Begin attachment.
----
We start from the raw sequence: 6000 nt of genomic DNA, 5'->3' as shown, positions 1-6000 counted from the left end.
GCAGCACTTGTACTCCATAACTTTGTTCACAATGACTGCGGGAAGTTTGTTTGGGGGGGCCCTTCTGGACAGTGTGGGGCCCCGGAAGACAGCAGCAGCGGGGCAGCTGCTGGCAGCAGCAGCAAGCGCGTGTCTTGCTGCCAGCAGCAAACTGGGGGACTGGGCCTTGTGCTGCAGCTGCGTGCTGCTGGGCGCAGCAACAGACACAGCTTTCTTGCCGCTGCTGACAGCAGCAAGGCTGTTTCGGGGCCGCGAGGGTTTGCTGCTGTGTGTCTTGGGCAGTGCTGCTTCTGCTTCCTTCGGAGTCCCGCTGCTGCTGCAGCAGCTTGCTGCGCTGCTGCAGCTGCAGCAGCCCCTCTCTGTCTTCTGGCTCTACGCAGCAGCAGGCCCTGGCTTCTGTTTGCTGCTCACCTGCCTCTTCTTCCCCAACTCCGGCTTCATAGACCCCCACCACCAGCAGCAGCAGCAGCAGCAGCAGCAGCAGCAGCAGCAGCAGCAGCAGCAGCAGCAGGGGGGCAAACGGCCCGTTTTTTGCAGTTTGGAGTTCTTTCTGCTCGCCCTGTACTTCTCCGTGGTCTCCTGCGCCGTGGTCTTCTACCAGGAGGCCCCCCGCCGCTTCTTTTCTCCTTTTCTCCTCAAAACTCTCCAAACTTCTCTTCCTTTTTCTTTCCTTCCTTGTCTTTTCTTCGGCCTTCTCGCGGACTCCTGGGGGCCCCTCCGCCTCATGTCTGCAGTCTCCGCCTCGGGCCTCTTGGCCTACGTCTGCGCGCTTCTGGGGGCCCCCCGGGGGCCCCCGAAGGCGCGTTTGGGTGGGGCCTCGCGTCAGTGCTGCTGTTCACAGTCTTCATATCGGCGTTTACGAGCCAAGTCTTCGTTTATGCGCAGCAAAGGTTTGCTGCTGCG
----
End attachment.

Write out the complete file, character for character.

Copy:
We start from the raw sequence: 6000 nt of genomic DNA, 5'->3' as shown, positions 1-6000 counted from the left end.
GCAGCACTTGTACTCCATAACTTTGTTCACAATGACTGCGGGAAGTTTGTTTGGGGGGGCCCTTCTGGACAGTGTGGGGCCCCGGAAGACAGCAGCAGCGGGGCAGCTGCTGGCAGCAGCAGCAAGCGCGTGTCTTGCTGCCAGCAGCAAACTGGGGGACTGGGCCTTGTGCTGCAGCTGCGTGCTGCTGGGCGCAGCAACAGACACAGCTTTCTTGCCGCTGCTGACAGCAGCAAGGCTGTTTCGGGGCCGCGAGGGTTTGCTGCTGTGTGTCTTGGGCAGTGCTGCTTCTGCTTCCTTCGGAGTCCCGCTGCTGCTGCAGCAGCTTGCTGCGCTGCTGCAGCTGCAGCAGCCCCTCTCTGTCTTCTGGCTCTACGCAGCAGCAGGCCCTGGCTTCTGTTTGCTGCTCACCTGCCTCTTCTTCCCCAACTCCGGCTTCATAGACCCCCACCACCAGCAGCAGCAGCAGCAGCAGCAGCAGCAGCAGCAGCAGCAGCAGCAGCAGCAGCAGGGGGGCAAACGGCCCGTTTTTTGCAGTTTGGAGTTCTTTCTGCTCGCCCTGTACTTCTCCGTGGTCTCCTGCGCCGTGGTCTTCTACCAGGAGGCCCCCCGCCGCTTCTTTTCTCCTTTTCTCCTCAAAACTCTCCAAACTTCTCTTCCTTTTTCTTTCCTTCCTTGTCTTTTCTTCGGCCTTCTCGCGGACTCCTGGGGGCCCCTCCGCCTCATGTCTGCAGTCTCCGCCTCGGGCCTCTTGGCCTACGTCTGCGCGCTTCTGGGGGCCCCCCGGGGGCCCCCGAAGGCGCGTTTGGGTGGGGCCTCGCGTCAGTGCTGCTGTTCACAGTCTTCATATCGGCGTTTACGAGCCAAGTCTTCGTTTATGCGCAGCAAAGGTTTGCTGCTGCG